Each year, MIT Earth Resources Laboratory and Department of Earth, Atmospheric and Planetary Sciences offer a reception for our alumni and friends in industry at the Society for Exploration Geophysics Annual Meeting.
in coordination with the 2020 Society of Exploration Geophysicists Online Meeting
Wednesday, October 14
7:00 — 9:00 p.m. Central Time / 8:00 – 10 p.m. Eastern Time
8:00 – 8:30 p.m. : Welcome
Introduction by Prof. Demanet
8:30 – 10:00 p.m. : Open discussion rooms
Carbon Capture, Utilization, and Storage
Hosted by Prof. Bradford Hager
Geothermal and Induced Seismicity
Hosted by Dr. Michael C. Fehler
Seismology and Acquisition
Hosted by Dr. Nori Nakata
Machine Learning and Uncertainty Quantification in Geophysics
Hosted by Dr. Aimé Fournier
Rock Physics and Machine Learning
Hosted by Dr. Stephen Brown
Virtual ZOOM Event: The link to the meeting will be provided following registration.
Lessons for Decision-Making from a Volatile Element
Mercury is a global-scale environmental pollutant, and the subject of a new global environmental treaty, the Minamata Convention on Mercury, which entered into force in 2017. Mercury travels through the atmosphere regionally and globally to pose risks both nearby and far away from its emission sources, which include coal burning and artisanal and small-scale gold mining. People have interacted with the element mercury for millennia: they have made beneficial use of this volatile element, been harmed by its toxic properties, and tried to protect themselves and the environment from its damaging effects. This presentation draws upon a forthcoming book about human interactions with mercury and their lessons for sustainability (MIT Press, October 2020). I outline a new systems-oriented analytical framework and describe a matrix-based approach for studying sustainability issues with a focus on different aspects of the mercury issue. In doing so, I detail how interactions with mercury over time have involved people, technologies, environments, institutions, and knowledge, and I argue that a systematic investigation of this history can inform societies’ efforts to evaluate and promote sustainability in the present and future. These “mercury stories” thus provide insights for sustainability analysis more broadly, and suggest lessons for researchers, decision-makers, and concerned citizens.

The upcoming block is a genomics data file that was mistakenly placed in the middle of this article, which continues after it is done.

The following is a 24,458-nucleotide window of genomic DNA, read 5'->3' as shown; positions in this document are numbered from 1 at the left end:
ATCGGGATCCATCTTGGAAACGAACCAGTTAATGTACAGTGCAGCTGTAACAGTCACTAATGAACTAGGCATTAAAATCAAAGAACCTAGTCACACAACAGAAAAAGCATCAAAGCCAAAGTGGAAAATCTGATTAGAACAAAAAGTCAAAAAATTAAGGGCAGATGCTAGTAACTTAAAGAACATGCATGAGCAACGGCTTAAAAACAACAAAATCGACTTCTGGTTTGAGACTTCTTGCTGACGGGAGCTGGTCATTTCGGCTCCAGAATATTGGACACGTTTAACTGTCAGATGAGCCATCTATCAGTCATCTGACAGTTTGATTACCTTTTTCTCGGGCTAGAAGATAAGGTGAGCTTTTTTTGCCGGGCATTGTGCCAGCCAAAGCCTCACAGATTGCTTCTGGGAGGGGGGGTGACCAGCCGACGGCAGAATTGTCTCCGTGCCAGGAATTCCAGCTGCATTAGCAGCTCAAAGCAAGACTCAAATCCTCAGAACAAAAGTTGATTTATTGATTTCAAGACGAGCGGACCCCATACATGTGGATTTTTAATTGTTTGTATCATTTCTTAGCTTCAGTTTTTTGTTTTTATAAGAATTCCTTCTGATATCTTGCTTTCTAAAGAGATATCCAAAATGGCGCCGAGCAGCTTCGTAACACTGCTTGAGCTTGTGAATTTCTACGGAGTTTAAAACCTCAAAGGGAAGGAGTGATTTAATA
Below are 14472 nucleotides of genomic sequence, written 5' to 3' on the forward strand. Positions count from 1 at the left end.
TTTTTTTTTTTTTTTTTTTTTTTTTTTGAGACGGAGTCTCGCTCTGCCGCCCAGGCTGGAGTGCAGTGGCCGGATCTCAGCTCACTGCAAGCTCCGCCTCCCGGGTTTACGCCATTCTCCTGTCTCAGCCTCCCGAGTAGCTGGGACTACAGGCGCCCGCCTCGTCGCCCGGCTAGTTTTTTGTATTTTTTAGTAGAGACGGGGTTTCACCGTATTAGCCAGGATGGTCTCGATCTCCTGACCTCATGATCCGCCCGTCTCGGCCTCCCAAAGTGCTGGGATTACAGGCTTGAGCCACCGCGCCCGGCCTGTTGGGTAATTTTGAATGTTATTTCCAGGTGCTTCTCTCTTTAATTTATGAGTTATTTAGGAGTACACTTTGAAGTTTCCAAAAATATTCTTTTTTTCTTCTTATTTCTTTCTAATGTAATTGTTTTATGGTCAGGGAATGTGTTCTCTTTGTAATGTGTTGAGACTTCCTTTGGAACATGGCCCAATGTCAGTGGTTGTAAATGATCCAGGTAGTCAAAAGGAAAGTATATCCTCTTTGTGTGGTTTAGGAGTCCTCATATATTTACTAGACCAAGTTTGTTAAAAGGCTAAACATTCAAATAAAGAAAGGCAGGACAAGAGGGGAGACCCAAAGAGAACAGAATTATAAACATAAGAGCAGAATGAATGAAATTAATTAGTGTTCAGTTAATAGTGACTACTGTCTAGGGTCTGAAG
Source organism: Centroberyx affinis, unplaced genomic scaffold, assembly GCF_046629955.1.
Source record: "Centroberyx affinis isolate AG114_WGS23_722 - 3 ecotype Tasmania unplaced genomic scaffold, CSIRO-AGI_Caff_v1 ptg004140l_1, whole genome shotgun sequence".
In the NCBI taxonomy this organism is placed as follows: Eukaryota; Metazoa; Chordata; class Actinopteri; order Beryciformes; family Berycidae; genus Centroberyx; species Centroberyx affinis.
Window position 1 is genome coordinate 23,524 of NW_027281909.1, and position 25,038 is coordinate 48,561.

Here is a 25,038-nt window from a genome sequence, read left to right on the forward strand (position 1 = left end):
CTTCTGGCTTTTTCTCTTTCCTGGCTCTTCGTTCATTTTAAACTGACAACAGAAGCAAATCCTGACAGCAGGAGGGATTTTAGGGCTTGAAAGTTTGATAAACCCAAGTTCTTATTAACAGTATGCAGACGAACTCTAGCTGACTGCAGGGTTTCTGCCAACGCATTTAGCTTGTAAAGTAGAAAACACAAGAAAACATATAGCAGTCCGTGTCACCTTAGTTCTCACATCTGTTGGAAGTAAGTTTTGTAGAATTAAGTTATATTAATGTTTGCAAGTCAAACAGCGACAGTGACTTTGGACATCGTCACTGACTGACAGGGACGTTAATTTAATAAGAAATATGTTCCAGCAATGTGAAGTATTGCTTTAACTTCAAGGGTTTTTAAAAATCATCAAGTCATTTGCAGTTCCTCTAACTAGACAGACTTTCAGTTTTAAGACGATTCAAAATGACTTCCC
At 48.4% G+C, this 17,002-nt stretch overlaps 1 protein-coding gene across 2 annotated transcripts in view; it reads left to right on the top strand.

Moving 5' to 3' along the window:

Noelle Eckley Selin is an Associate Professor in the Institute for Data, Systems and Society and the Department of Earth, Atmospheric and Planetary Sciences at MIT. She is also the Director of MIT’s Technology and Policy Program. Her research uses atmospheric chemistry modeling to inform decision-making regarding air pollution, climate change and hazardous substances such as mercury and persistent organic pollutants. Her work also examines the interaction between science and policy in international environment negotiations to address sustainability challenges. She received her PhD from Harvard University in Earth and Planetary Sciences as part of the Atmospheric Chemistry Modeling Group. Her M.A. (Earth and Planetary Sciences) and B.A. (Environmental Science and Public Policy) are also from Harvard University. Before joining the MIT faculty, she was a research scientist with the MIT Joint Program on the Science and Policy of Global Change. Her articles were selected as the best environmental policy papers in 2015 and 2016 by the journal Environmental Science & Technology. She is the recipient of a U.S. National Science Foundation CAREER award (2011), a Leopold Leadership fellow (2013-2014), Kavli fellow (2015), a member of the Global Young Academy (2014-2018), an American Association for the Advancement of Science Leshner Leadership Institute Fellow (2016-2017), and a Hans Fischer Senior Fellow at the Technical University of Munich Institute for Advanced Study (2018-2021).